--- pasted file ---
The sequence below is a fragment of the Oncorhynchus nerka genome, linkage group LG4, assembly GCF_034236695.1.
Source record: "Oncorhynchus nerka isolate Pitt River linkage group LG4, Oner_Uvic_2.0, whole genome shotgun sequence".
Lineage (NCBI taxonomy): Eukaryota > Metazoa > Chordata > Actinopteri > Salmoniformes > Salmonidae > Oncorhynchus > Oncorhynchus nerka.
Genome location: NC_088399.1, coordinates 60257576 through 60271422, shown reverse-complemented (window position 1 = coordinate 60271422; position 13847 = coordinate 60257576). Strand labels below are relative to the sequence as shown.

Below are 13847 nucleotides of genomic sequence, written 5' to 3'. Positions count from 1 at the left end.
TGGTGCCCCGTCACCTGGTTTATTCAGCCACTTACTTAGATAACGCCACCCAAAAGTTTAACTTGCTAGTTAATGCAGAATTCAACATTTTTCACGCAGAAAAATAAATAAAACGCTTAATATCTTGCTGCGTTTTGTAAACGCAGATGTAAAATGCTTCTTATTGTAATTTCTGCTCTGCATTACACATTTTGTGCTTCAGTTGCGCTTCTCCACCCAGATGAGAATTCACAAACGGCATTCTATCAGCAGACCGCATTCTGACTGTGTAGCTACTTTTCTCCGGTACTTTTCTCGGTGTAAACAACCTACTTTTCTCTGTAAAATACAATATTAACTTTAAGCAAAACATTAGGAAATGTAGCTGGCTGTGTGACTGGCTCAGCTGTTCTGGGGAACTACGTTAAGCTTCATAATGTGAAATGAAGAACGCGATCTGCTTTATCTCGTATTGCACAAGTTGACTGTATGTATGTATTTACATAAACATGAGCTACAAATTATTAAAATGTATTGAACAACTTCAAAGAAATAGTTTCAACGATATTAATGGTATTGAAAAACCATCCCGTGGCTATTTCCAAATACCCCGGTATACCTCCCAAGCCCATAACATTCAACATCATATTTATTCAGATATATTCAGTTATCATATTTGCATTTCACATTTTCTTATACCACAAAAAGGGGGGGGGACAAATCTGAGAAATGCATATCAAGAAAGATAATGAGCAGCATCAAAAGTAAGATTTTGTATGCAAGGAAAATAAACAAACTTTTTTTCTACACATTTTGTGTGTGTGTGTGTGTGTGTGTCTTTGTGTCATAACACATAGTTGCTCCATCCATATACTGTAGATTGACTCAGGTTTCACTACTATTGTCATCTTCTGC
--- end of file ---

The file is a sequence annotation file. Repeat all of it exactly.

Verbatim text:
The sequence below is a fragment of the Oncorhynchus nerka genome, linkage group LG4, assembly GCF_034236695.1.
Source record: "Oncorhynchus nerka isolate Pitt River linkage group LG4, Oner_Uvic_2.0, whole genome shotgun sequence".
Lineage (NCBI taxonomy): Eukaryota > Metazoa > Chordata > Actinopteri > Salmoniformes > Salmonidae > Oncorhynchus > Oncorhynchus nerka.
Genome location: NC_088399.1, coordinates 60257576 through 60271422, shown reverse-complemented (window position 1 = coordinate 60271422; position 13847 = coordinate 60257576). Strand labels below are relative to the sequence as shown.

Below are 13847 nucleotides of genomic sequence, written 5' to 3'. Positions count from 1 at the left end.
TGGTGCCCCGTCACCTGGTTTATTCAGCCACTTACTTAGATAACGCCACCCAAAAGTTTAACTTGCTAGTTAATGCAGAATTCAACATTTTTCACGCAGAAAAATAAATAAAACGCTTAATATCTTGCTGCGTTTTGTAAACGCAGATGTAAAATGCTTCTTATTGTAATTTCTGCTCTGCATTACACATTTTGTGCTTCAGTTGCGCTTCTCCACCCAGATGAGAATTCACAAACGGCATTCTATCAGCAGACCGCATTCTGACTGTGTAGCTACTTTTCTCCGGTACTTTTCTCGGTGTAAACAACCTACTTTTCTCTGTAAAATACAATATTAACTTTAAGCAAAACATTAGGAAATGTAGCTGGCTGTGTGACTGGCTCAGCTGTTCTGGGGAACTACGTTAAGCTTCATAATGTGAAATGAAGAACGCGATCTGCTTTATCTCGTATTGCACAAGTTGACTGTATGTATGTATTTACATAAACATGAGCTACAAATTATTAAAATGTATTGAACAACTTCAAAGAAATAGTTTCAACGATATTAATGGTATTGAAAAACCATCCCGTGGCTATTTCCAAATACCCCGGTATACCTCCCAAGCCCATAACATTCAACATCATATTTATTCAGATATATTCAGTTATCATATTTGCATTTCACATTTTCTTATACCACAAAAAGGGGGGGGGACAAATCTGAGAAATGCATATCAAGAAAGATAATGAGCAGCATCAAAAGTAAGATTTTGTATGCAAGGAAAATAAACAAACTTTTTTTCTACACATTTTGTGTGTGTGTGTGTGTGTGTGTCTTTGTGTCATAACACATAGTTGCTCCATCCATATACTGTAGATTGACTCAGGTTTCACTACTATTGTCATCTTCTGC